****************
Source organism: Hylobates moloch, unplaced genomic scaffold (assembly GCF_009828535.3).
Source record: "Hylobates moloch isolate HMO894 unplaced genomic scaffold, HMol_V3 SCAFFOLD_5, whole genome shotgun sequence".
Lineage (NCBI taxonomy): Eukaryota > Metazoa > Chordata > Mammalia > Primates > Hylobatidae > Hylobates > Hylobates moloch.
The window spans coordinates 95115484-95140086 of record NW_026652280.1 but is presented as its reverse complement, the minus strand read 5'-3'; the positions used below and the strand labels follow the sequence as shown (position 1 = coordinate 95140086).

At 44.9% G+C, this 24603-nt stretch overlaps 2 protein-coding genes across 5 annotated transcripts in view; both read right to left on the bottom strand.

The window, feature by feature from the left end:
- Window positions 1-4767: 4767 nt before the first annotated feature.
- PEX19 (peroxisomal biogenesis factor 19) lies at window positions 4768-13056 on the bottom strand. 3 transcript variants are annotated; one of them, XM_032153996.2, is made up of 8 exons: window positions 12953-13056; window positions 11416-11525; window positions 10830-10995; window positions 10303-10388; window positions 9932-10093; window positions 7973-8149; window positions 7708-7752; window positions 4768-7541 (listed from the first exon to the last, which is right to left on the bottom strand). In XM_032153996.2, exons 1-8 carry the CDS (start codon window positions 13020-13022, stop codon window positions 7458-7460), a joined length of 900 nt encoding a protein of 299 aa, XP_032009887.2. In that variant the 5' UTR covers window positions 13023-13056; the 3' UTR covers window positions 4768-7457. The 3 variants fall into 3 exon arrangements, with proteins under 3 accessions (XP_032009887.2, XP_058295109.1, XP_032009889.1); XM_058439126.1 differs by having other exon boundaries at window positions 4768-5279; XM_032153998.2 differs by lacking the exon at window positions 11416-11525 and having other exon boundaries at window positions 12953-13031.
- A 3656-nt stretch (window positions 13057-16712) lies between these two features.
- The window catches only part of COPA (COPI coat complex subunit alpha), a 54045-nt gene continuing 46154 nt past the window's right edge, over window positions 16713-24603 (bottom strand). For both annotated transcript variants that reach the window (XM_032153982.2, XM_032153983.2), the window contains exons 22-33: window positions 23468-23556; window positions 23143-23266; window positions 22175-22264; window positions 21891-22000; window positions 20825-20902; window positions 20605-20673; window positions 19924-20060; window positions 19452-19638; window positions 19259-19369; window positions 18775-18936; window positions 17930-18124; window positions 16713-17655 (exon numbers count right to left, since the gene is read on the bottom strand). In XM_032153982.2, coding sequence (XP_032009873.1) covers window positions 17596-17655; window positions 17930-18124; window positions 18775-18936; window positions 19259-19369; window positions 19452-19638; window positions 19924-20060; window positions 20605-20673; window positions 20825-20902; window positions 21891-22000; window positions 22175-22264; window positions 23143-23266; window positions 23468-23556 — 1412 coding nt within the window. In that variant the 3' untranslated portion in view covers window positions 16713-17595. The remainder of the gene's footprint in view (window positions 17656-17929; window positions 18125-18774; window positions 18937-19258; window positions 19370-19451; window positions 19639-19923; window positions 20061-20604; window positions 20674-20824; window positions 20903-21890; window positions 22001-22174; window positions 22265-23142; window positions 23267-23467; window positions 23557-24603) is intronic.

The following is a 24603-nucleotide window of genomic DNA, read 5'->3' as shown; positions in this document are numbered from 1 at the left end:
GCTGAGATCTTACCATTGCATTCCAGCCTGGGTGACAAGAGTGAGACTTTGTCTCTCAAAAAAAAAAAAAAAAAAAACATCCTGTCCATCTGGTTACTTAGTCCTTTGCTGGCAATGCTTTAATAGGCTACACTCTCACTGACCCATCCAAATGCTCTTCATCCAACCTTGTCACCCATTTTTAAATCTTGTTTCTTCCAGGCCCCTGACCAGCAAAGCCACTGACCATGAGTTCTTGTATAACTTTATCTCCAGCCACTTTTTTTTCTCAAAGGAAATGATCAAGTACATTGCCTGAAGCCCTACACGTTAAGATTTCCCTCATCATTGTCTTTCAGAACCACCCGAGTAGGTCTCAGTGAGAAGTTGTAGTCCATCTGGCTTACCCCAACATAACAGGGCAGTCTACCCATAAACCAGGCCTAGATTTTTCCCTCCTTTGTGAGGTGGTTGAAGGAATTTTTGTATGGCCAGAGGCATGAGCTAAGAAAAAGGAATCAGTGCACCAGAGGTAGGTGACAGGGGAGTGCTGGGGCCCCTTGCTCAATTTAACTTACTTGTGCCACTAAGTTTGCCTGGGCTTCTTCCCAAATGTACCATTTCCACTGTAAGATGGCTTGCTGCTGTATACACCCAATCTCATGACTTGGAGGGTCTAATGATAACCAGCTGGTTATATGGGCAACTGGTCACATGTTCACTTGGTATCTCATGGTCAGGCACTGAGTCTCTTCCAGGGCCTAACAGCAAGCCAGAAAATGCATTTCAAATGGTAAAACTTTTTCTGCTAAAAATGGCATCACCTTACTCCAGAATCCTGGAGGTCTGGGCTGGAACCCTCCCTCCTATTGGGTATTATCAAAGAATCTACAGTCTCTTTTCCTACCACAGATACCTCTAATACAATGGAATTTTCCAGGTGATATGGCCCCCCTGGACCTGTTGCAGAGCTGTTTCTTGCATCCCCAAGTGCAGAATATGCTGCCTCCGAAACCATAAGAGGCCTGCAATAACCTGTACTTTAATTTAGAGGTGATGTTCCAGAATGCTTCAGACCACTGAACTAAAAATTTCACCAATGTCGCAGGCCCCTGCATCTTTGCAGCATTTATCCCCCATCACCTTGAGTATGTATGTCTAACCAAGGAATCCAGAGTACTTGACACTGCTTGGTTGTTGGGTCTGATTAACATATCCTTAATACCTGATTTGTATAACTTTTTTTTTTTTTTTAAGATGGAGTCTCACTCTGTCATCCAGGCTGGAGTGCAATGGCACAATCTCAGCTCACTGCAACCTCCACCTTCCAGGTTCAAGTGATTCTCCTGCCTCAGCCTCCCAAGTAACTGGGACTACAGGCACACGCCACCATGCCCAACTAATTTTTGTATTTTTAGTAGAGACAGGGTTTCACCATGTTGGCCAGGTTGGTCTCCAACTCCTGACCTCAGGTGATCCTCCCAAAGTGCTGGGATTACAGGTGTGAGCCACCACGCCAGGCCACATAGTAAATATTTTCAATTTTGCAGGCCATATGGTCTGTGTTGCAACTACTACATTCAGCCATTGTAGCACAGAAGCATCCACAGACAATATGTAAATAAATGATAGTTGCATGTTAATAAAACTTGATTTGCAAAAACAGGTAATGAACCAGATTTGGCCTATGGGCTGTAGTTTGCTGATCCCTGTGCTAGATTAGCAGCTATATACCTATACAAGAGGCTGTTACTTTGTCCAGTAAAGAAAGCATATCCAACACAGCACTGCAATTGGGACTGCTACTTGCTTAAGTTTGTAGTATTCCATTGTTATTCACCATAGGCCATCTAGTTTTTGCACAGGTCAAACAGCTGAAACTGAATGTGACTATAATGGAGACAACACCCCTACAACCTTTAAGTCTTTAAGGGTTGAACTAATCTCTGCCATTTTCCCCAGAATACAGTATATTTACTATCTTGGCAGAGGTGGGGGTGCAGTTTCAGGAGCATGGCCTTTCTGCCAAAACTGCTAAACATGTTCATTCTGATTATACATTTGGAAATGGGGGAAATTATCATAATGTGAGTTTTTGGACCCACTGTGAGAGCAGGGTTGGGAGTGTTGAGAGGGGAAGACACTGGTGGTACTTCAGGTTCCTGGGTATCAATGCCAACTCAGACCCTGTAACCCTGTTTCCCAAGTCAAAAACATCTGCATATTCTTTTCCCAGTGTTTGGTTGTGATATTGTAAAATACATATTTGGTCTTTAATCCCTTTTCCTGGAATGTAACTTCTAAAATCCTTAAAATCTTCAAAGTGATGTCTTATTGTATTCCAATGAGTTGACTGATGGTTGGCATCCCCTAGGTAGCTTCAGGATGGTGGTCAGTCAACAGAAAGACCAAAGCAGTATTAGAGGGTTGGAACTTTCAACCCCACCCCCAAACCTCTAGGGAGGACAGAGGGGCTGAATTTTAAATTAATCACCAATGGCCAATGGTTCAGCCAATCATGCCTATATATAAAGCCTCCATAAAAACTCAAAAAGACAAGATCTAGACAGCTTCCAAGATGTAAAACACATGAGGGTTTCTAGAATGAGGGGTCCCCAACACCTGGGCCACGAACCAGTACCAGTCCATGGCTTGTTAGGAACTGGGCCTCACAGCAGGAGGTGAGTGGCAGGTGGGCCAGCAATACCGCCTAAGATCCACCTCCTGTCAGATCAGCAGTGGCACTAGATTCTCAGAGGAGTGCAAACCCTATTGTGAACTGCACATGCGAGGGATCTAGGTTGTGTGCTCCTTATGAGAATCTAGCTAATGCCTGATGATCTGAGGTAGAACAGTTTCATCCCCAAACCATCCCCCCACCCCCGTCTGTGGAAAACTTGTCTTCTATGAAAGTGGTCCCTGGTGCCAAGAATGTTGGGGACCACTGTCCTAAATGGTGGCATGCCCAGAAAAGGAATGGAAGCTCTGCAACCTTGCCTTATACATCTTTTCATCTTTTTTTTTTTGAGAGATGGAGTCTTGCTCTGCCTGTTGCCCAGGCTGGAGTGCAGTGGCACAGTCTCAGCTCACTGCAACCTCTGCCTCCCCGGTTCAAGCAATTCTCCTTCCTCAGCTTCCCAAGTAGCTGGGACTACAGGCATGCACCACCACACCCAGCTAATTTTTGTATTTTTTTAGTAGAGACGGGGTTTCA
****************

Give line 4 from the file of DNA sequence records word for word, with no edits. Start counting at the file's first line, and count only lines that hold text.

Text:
The window spans coordinates 95115484-95140086 of record NW_026652280.1 but is presented as its reverse complement, the minus strand read 5'-3'; the positions used below and the strand labels follow the sequence as shown (position 1 = coordinate 95140086).